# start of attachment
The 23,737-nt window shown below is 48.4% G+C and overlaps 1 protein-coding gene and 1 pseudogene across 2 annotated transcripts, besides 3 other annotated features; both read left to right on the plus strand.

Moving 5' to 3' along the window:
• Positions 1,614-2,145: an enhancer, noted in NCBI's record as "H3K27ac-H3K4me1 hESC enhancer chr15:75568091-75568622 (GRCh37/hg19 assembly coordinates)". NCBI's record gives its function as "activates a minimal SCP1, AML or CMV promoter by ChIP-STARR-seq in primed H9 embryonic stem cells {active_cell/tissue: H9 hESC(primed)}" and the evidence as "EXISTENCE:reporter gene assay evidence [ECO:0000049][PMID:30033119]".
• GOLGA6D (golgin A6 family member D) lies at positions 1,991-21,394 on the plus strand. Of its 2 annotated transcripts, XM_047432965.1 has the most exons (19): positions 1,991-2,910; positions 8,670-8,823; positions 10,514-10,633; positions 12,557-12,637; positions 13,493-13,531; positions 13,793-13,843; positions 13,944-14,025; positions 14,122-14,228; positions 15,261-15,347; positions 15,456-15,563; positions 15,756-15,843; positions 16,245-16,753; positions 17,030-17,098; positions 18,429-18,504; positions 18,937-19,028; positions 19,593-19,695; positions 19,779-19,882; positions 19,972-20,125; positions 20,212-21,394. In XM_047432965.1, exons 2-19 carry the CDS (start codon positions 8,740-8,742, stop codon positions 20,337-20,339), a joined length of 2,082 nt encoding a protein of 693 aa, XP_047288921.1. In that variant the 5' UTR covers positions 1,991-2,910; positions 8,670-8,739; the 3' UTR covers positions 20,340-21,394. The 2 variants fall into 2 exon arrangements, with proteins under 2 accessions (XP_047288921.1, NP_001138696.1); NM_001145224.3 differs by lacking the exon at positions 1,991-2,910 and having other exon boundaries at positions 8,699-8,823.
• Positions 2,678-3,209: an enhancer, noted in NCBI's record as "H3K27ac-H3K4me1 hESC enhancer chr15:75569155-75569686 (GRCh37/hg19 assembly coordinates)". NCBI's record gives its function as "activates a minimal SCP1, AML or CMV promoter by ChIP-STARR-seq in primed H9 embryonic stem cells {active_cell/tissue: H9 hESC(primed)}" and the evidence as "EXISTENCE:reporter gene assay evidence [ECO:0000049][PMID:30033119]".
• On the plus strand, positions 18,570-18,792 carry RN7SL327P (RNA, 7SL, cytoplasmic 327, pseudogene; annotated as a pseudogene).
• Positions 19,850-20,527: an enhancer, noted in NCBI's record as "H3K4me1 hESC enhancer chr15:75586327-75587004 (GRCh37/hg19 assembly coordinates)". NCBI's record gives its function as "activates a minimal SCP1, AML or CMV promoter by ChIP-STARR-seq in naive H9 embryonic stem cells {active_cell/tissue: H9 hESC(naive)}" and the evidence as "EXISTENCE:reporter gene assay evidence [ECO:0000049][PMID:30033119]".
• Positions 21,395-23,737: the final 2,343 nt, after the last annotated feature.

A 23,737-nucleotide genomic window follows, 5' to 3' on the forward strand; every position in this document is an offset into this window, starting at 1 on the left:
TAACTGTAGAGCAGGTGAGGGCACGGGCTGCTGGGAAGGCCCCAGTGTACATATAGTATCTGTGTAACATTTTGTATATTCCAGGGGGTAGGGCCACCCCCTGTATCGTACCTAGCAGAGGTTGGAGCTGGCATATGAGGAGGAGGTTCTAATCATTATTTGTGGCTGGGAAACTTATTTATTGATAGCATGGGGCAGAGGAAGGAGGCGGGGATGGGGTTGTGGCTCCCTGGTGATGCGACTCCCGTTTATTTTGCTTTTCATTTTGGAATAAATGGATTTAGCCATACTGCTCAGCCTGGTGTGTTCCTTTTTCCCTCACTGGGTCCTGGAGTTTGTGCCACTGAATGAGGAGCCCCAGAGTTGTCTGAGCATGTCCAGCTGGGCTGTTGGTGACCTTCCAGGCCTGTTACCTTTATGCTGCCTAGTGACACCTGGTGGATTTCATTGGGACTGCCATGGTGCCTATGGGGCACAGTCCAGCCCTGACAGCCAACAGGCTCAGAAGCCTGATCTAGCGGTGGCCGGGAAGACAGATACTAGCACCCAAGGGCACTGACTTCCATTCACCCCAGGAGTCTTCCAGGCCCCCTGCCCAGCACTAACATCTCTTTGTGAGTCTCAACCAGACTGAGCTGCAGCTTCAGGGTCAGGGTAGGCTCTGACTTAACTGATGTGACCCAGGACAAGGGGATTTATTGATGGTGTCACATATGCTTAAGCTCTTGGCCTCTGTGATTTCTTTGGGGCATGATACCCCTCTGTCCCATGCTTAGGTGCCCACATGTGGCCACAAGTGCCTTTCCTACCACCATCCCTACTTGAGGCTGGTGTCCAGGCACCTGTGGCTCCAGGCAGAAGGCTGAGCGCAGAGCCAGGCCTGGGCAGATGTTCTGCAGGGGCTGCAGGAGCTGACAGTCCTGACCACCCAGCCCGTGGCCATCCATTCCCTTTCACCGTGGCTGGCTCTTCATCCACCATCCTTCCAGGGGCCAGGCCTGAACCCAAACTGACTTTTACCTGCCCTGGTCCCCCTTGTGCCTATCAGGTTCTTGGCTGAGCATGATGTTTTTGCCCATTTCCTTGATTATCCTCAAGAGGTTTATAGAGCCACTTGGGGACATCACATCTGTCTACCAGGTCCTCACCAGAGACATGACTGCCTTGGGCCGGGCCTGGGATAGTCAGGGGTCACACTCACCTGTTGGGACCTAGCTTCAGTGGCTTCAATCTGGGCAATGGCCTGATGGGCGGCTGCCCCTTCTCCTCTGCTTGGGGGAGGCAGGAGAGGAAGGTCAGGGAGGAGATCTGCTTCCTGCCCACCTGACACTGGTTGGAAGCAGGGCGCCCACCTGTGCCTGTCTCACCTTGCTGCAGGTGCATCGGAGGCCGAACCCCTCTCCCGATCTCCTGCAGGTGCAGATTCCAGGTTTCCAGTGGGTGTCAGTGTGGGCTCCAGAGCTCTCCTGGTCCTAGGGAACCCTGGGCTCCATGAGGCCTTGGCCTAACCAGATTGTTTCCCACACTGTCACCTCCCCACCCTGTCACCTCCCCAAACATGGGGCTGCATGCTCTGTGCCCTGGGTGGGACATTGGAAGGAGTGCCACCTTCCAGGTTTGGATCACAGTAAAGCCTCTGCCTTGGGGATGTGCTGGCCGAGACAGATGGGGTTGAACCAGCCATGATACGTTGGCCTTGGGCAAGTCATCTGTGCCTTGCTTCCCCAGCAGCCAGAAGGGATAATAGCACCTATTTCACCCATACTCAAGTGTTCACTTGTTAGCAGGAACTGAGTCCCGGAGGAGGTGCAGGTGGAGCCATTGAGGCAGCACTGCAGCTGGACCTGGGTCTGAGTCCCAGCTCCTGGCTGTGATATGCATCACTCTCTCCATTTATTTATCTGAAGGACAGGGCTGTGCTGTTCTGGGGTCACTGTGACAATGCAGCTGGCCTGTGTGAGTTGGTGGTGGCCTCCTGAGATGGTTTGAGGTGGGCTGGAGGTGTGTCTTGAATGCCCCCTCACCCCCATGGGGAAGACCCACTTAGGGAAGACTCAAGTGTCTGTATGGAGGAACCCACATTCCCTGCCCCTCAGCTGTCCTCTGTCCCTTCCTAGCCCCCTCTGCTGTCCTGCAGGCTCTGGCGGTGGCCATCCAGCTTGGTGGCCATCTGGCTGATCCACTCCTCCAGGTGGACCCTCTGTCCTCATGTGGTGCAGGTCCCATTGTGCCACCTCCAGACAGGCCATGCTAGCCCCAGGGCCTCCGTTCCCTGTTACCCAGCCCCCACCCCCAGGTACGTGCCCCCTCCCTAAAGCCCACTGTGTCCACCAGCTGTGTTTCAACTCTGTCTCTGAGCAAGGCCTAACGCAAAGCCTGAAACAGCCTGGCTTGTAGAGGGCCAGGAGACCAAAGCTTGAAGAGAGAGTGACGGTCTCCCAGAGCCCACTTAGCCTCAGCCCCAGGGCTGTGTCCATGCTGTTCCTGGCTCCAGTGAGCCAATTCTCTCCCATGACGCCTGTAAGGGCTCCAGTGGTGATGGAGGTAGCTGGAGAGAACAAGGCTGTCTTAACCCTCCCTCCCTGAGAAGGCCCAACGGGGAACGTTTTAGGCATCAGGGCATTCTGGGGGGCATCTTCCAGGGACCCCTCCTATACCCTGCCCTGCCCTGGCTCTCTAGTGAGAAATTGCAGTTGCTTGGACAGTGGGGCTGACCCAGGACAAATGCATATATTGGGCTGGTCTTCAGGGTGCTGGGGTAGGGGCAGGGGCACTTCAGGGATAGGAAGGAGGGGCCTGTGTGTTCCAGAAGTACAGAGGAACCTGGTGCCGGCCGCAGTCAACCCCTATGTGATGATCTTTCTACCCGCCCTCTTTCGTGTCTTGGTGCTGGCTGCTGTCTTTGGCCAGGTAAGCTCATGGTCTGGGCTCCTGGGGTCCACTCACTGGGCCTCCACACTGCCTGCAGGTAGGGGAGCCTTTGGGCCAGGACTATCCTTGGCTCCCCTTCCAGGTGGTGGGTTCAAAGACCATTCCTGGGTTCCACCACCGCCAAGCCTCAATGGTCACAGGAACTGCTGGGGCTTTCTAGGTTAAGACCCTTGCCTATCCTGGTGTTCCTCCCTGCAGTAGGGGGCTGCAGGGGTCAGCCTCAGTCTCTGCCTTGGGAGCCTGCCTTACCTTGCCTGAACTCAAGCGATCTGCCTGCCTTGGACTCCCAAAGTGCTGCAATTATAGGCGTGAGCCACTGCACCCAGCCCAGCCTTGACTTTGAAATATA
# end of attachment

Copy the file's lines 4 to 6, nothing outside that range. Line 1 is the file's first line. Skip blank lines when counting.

• GOLGA6D (golgin A6 family member D) lies at positions 1,991-21,394 on the plus strand. Of its 2 annotated transcripts, XM_047432965.1 has the most exons (19): positions 1,991-2,910; positions 8,670-8,823; positions 10,514-10,633; positions 12,557-12,637; positions 13,493-13,531; positions 13,793-13,843; positions 13,944-14,025; positions 14,122-14,228; positions 15,261-15,347; positions 15,456-15,563; positions 15,756-15,843; positions 16,245-16,753; positions 17,030-17,098; positions 18,429-18,504; positions 18,937-19,028; positions 19,593-19,695; positions 19,779-19,882; positions 19,972-20,125; positions 20,212-21,394. In XM_047432965.1, exons 2-19 carry the CDS (start codon positions 8,740-8,742, stop codon positions 20,337-20,339), a joined length of 2,082 nt encoding a protein of 693 aa, XP_047288921.1. In that variant the 5' UTR covers positions 1,991-2,910; positions 8,670-8,739; the 3' UTR covers positions 20,340-21,394. The 2 variants fall into 2 exon arrangements, with proteins under 2 accessions (XP_047288921.1, NP_001138696.1); NM_001145224.3 differs by lacking the exon at positions 1,991-2,910 and having other exon boundaries at positions 8,699-8,823.
• Positions 2,678-3,209: an enhancer, noted in NCBI's record as "H3K27ac-H3K4me1 hESC enhancer chr15:75569155-75569686 (GRCh37/hg19 assembly coordinates)". NCBI's record gives its function as "activates a minimal SCP1, AML or CMV promoter by ChIP-STARR-seq in primed H9 embryonic stem cells {active_cell/tissue: H9 hESC(primed)}" and the evidence as "EXISTENCE:reporter gene assay evidence [ECO:0000049][PMID:30033119]".
• On the plus strand, positions 18,570-18,792 carry RN7SL327P (RNA, 7SL, cytoplasmic 327, pseudogene; annotated as a pseudogene).